- Recut the stem at an angle and then cut vertically up the stem about an inch. This allows more water to access the stem. For thicker stems, you can cut a cross vertically in the stems to force more water into the plant.
- Hydrangeas need to sit in this water for between 2 and 24 hours before arranging. This conditioning allows water to move up the stems and keep the flowers fresh.
How Long Will My Freshly Cut Hydrangeas Last For?
Hydrangeas kept in a cool room away from direct sunlight will last at least 3 to 5 days.
Tips To Extend The Life Of Fresh-Cut Hydrangeas
Apart from floral preservatives in the water, try the following treatments to make the blooms last longer:
Alum is the common name for potassium aluminum sulfate used extensively for pickling to keep the vegetables crisp. It is also used to purify water or as a deodorant. It comes in crystal form and as a powder which is the form to use here, and it can be found in the supermarket where the pickling spices are kept.
Alum powder also happens to be good for keeping hydrangeas blooming for longer by increasing the amount of water sucked up by the stems and keeping a large number of petals hydrated. For this treatment, recut the stem and make a vertical cut an inch up the stem. Dip the bottom of the stem in the alum powder before placing it in water.
Boiling water treatment
Recut the stem of a wilting hydrangea and place it in an inch or two of boiling water. Leave the water to cool and once at room temperature, the hydrangea will have recovered and be fully hydrated. Don’t pack too many hydrangeas in one container but instead spread them over a few containers if doing more than one. Turn the stems away from the boiling water’s steam to not damage the petals.
Water bath treatment
Wilted blooms can also be given a good bath to rehydrate the blooms. Fill a sink with tap water. Recut the stems and submerge the whole flower under the water for 30 minutes. Place in a container filled with water and give them enough space to dry out before rearranging the blooms. Once dry, they should be back to nearly perfect blooms.
Change the Water Frequently
Change the water in the vase every few days and give them a fresh cut at the base of the stem every time. Add a floral preservative to the water when arranging the flowers and replace it when the water is changed each time.
For more, see our in-depth guide on how to make fresh-cut flowers last longer.
How Do You Preserve Or Dry Fresh Cut Hydrangea Flowers?
Hydrangeas begin to dry out on the plant from the end of summer into autumn. This is the time to cut them for drying. Some will have changed color to an array of exciting autumn colors depending on the variety, and they will be papery. These make great blooms for drying and preserving. These are some of the methods to use for drying these blooms:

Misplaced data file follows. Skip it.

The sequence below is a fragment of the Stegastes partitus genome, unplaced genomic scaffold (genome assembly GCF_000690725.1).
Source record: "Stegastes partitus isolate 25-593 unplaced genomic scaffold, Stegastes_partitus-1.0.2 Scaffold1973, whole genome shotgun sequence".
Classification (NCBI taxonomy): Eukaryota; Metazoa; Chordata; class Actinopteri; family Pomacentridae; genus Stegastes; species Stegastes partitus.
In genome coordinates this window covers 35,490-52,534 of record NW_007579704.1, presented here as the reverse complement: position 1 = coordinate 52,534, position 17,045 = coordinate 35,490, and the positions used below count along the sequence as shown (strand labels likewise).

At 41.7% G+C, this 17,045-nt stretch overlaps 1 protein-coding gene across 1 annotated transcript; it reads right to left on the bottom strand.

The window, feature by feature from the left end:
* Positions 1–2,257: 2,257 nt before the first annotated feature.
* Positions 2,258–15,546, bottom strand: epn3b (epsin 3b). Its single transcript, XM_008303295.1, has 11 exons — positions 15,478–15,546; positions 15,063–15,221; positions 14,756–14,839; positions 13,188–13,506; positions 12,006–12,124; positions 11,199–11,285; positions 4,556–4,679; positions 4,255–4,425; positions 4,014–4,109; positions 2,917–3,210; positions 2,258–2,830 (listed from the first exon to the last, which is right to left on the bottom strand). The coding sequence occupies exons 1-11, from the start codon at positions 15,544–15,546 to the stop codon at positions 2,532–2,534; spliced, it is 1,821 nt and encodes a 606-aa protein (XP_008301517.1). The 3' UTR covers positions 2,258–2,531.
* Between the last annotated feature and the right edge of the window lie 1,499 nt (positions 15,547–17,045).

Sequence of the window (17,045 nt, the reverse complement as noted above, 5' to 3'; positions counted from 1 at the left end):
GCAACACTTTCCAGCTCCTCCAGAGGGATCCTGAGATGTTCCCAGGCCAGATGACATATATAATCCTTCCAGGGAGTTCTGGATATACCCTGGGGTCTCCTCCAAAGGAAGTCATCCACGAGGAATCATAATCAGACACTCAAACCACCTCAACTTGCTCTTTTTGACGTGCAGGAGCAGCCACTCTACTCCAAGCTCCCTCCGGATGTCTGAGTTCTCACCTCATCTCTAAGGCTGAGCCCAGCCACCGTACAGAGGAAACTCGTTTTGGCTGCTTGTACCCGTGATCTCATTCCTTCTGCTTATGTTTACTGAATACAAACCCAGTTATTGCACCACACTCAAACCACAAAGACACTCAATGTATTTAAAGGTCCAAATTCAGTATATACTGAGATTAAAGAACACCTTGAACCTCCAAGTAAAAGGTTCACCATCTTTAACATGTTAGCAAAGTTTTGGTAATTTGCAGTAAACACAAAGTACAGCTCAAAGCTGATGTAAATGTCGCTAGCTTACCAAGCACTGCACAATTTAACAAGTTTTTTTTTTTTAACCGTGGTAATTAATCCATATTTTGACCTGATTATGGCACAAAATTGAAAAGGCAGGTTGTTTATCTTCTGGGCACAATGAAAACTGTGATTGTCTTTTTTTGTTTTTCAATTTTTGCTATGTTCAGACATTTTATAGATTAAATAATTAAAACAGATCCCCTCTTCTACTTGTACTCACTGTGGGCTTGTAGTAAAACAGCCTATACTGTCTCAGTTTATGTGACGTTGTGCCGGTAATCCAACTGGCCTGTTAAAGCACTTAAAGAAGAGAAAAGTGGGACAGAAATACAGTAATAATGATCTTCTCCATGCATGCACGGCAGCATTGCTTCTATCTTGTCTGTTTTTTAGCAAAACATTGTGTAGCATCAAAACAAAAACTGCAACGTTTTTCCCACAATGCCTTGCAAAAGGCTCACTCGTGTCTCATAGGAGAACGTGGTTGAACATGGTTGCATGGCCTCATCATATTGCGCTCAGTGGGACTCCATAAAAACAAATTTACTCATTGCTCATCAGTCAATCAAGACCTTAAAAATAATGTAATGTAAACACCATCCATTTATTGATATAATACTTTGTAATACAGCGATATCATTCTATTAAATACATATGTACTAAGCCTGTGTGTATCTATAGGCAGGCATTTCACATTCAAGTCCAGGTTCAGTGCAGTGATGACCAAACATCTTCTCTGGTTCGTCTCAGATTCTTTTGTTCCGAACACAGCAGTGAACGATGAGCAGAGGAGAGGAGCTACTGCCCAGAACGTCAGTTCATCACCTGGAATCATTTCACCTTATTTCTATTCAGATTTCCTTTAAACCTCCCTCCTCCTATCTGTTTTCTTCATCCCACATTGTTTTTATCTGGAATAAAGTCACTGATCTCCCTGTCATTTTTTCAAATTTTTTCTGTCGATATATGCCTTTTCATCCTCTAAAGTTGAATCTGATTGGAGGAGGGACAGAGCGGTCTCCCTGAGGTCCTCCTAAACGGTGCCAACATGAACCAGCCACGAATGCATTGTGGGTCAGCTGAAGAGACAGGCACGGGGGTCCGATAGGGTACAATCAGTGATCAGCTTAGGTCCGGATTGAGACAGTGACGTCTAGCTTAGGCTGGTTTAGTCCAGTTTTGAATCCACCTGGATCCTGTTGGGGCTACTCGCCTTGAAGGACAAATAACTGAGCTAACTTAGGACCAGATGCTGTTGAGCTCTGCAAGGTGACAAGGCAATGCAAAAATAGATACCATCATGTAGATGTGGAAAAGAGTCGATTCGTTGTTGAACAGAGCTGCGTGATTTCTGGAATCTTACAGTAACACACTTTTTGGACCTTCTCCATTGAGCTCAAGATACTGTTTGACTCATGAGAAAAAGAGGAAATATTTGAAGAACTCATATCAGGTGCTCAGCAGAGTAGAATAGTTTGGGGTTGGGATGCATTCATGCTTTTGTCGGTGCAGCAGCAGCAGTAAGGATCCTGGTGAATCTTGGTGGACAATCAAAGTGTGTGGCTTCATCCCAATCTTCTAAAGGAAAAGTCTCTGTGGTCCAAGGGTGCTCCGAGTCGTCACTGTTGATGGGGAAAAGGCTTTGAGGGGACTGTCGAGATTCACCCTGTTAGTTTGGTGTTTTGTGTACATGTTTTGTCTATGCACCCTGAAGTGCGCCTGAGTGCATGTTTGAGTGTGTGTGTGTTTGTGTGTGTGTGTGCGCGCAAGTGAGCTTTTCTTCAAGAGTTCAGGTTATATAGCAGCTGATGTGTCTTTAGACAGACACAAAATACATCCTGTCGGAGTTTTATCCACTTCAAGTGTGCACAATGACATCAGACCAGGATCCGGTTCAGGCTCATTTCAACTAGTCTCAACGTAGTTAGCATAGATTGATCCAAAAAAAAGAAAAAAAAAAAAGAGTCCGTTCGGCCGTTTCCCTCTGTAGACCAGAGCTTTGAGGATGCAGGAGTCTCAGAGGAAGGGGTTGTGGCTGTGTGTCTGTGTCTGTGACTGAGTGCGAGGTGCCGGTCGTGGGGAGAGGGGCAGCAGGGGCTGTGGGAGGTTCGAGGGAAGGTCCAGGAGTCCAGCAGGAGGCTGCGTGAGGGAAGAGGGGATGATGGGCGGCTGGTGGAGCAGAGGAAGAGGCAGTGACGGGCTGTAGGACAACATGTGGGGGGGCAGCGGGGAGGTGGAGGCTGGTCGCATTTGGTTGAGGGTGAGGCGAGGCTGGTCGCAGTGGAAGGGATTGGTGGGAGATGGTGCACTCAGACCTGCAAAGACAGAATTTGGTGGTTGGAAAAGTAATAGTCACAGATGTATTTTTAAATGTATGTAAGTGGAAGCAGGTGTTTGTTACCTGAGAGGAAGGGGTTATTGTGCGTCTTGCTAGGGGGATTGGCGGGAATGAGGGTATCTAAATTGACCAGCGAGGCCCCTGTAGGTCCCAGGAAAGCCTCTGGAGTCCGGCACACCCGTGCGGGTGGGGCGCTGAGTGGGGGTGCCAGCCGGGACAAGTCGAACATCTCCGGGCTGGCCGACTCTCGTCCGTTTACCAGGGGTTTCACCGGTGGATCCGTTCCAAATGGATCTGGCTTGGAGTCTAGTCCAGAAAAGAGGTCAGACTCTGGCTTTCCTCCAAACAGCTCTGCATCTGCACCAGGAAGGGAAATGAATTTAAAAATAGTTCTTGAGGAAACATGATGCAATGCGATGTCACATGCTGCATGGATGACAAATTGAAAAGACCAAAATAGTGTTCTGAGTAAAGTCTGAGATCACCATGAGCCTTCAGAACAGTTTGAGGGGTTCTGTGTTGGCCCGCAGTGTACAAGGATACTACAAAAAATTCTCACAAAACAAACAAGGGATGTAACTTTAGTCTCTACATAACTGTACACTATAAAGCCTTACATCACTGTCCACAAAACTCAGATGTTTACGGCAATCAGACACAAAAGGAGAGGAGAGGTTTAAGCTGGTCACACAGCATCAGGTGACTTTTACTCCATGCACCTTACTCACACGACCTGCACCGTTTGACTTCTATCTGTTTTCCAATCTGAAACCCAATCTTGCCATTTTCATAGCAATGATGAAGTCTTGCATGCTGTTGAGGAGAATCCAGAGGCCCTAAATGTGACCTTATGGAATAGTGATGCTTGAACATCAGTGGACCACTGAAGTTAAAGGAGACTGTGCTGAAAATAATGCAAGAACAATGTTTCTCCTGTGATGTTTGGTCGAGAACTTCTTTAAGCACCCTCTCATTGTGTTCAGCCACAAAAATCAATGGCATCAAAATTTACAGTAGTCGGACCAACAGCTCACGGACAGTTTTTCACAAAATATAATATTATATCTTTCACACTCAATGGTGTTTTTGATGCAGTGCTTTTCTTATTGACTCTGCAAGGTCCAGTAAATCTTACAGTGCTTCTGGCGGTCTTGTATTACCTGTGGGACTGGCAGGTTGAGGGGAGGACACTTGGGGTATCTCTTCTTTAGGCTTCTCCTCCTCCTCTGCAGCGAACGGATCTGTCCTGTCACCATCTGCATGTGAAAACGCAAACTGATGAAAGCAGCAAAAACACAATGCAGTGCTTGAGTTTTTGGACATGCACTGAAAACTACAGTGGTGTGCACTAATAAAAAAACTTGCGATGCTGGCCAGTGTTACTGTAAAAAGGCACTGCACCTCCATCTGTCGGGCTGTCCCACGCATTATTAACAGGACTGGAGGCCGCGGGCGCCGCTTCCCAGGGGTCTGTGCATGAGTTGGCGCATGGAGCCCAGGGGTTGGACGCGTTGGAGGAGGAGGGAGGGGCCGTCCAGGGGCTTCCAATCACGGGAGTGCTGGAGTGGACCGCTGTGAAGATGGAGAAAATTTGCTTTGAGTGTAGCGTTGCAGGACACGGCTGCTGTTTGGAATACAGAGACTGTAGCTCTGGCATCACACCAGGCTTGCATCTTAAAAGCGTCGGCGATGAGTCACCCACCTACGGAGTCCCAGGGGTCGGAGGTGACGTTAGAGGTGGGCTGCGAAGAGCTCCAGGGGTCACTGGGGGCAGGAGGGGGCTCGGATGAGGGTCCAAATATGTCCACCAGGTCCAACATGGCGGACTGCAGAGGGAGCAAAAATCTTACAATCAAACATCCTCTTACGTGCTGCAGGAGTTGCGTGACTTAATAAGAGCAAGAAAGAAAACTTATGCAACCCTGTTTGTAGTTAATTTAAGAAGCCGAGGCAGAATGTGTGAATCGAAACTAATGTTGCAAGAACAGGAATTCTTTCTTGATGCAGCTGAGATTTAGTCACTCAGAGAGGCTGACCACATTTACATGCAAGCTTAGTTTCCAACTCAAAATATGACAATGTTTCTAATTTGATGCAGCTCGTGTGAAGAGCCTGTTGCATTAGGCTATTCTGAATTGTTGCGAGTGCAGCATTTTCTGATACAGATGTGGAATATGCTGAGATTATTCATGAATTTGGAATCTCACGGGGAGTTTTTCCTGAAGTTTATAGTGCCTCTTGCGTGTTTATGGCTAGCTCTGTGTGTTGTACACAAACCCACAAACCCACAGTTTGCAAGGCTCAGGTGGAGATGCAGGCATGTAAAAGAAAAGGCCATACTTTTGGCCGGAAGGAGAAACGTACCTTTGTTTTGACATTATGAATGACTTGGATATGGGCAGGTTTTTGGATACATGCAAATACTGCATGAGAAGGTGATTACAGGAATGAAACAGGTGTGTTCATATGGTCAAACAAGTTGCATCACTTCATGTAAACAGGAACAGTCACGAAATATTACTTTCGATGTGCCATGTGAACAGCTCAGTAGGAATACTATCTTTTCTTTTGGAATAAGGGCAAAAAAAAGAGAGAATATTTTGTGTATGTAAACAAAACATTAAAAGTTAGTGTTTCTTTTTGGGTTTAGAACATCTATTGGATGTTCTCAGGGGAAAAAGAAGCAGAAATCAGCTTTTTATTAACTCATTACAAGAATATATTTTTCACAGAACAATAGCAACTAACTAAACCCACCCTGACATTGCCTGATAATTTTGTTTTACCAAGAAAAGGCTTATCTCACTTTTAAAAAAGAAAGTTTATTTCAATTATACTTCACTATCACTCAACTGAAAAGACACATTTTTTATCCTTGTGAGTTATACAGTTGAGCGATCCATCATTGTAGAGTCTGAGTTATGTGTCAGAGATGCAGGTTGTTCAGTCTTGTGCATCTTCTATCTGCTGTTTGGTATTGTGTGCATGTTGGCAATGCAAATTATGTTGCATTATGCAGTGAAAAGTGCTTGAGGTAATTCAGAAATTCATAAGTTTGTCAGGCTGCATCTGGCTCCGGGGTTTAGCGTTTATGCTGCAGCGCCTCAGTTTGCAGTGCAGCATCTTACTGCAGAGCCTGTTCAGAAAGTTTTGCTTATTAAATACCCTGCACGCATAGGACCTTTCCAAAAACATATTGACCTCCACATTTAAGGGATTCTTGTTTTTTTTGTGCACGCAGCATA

- Hang the stems upside down in a cool, dry place to finish drying.
- They can be arranged in a vase with a little water in the base and plenty of space between the blooms so that they dry slowly. Don’t place it in direct sunlight. This process will take about 2-3 weeks, and then they should be completely dry.
To preserve the color of hydrangeas, they can also be dried using silica gel. This product is available from craft stores or online and will maintain the color of the blooms and dry them out for a time. For this method, the flowers must be cut at their peak to get the best results. These are the steps to follow:
- Study the blooms and discard any damaged petals and remove all the leaves. Cut the stems to an inch from the blooms.
- Prepare a container that will fit the flowers with 2 inches to spare and cover the bottom with silica gel.
- Place the blooms upside down in the container and carefully fill in around the flowers with the gel to cover them entirely by an inch.
- Cover with a lid or plastic wrap and leave undisturbed in a cool, dry place for four days. Don’t leave them any longer, or they will be too brittle.
- Unfurl the blooms and use them in arrangements. If not using them immediately, you can wire the stems to make them longer and keep the blooms in plastic bags.
- Keep the silica gel to use again for the next batch of drying.
For more, see our in-depth guide to drying and preserving hydrangea flowers at home.
The round shape and many petalled blooms of hydrangeas make them quite unique in an arrangement, and they are well worth growing in a semi-shaded spot in a garden if you have the space. They need very little care and will give you the greatest of pleasure when they flower.
Madison is a writer and editor with a Bachelor’s degree in History and Political Science. She writes and photographs for various online and print publications in the gardening sphere and is the author of the book The Next-Generation Gardener.